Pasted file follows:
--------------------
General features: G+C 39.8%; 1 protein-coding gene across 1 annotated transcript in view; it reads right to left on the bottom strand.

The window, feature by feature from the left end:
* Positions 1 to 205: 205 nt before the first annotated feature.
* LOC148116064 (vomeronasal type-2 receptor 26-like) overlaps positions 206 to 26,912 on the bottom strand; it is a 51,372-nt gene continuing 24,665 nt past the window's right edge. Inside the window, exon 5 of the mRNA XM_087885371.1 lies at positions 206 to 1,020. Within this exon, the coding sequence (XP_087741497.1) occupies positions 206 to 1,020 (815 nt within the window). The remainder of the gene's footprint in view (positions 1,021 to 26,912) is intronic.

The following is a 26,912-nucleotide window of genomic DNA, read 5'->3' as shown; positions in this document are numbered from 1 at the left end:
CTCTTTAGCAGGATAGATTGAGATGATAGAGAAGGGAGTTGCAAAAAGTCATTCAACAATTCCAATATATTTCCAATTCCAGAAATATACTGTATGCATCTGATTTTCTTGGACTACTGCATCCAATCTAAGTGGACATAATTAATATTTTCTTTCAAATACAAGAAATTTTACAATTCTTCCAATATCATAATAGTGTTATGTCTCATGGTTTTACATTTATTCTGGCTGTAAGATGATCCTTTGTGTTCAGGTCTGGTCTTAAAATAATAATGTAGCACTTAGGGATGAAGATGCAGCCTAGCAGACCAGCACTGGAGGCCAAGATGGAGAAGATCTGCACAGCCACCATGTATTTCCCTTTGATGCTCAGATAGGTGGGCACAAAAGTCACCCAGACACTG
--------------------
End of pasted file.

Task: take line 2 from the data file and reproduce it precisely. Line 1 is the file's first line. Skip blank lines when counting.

The window, feature by feature from the left end: